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To be precise

 On August 5, 2012, the NASA rover Curiosity completed its six-month journey from Earth to Mars, touching down near the middle of its roughly 40-square-mile targeted landing area. Many news outlets compared the landing to making a hole-in-one at a Scotland golf course after teeing off in Los Angeles. Many people and project managers expect the same sort of precision for our product releases: one to three years in advance of the release plan all the work you’ll be able to accomplish. After all, if NASA can be that precise, why can’t we?

Unfortunately, there’s a problem—NASA isn’t that precise. Curiosity had seven course corrections planned for its flight, plus a bunch of orientation adjustments. It didn’t use them all, but NASA engineers constantly monitored the flight and altered course as needed to hit their ultimate goal.

If NASA really isn’t that precise, even with extremely clear starting and ending points, and well-defined, stable requirements, how on Earth (or Mars) are software engineers supposed to be that precise in their planning one to three years out on a project with unclear goals and poorly-defined, unstable requirements? Easy, just do what NASA does: start with a goal and then iterate.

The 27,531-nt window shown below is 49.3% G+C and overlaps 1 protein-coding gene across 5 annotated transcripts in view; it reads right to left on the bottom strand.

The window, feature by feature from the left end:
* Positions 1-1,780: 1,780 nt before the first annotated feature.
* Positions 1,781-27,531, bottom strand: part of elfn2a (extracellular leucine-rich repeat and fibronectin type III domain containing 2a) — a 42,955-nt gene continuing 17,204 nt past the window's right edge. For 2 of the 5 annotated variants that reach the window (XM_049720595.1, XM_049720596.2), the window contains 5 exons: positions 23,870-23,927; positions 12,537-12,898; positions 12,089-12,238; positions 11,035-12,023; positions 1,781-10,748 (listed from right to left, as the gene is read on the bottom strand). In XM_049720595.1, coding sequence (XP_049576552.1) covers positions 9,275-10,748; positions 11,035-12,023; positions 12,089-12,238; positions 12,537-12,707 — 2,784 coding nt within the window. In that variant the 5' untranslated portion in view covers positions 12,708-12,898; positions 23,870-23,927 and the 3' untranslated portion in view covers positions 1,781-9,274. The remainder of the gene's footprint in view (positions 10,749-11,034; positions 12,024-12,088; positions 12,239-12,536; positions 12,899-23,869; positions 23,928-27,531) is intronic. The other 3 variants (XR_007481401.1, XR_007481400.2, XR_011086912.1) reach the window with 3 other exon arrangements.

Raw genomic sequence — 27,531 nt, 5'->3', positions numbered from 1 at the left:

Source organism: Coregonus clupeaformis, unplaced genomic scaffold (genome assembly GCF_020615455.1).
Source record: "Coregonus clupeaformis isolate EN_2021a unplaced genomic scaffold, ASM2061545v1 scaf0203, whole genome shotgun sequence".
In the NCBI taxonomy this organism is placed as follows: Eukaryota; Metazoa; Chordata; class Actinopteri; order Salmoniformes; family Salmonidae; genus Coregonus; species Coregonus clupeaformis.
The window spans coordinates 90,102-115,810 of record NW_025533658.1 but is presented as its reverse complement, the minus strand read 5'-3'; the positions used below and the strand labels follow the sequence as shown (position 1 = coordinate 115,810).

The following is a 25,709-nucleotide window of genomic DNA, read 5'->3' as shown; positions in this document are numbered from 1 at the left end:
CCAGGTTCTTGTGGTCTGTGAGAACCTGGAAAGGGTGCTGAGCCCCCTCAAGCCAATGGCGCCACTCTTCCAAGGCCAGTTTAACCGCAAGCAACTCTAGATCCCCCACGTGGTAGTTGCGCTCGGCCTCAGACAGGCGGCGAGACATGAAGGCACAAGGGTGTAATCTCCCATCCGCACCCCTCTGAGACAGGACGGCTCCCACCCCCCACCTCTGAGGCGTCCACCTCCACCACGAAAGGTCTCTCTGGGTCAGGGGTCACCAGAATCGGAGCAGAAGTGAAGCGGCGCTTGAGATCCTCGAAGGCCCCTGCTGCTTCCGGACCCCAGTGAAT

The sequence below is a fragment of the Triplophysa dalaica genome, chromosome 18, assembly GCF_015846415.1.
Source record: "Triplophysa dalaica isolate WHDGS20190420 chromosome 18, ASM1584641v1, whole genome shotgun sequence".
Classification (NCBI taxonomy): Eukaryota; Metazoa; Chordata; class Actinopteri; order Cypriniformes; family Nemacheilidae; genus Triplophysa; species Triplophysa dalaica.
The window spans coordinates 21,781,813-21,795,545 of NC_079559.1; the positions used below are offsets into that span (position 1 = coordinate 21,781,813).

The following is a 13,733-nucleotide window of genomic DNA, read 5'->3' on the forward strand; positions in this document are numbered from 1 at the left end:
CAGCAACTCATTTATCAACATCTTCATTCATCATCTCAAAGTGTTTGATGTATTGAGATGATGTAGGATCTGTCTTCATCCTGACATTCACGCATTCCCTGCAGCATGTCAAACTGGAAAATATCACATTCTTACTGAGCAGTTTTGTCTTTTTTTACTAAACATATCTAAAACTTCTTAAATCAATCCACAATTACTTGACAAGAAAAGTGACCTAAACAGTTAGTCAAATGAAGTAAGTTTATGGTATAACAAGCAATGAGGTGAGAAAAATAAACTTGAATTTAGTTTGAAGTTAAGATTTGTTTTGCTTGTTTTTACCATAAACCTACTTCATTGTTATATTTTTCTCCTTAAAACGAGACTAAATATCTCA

Dumb and dumber

It’s amazing how misguided people and project managers can be. They’ll expect you to hold to annual commitments on projects that change every few months. They’ll hold you to calendar-day estimates on features that have loose, one-page specs and undefined dependencies. They’ll insist on detailed design docs for components that will be totally different by the time you actually code them.

Why are these people and project managers so misguided? Because they are rank amateurs—people confusing precision with accuracy. Just because you are providing consistent, fine-grained detail (precision) doesn’t mean you are actually on target (accuracy). Professionals know the difference. Precision from a great distance is fallacy. The way you accurately hit your target is by first knowing what your target is and then constantly monitoring and adjusting your trajectory. That’s how the pros do it.

Does this mean you don’t write commitments, estimates, or design docs? No. It’s really important to understand your goals, ensure they are feasible, and think through the issues ahead. However, long-term commitments, estimates, and designs are never precise. They are rough, high-level views, and should be written accordingly.

Eric Aside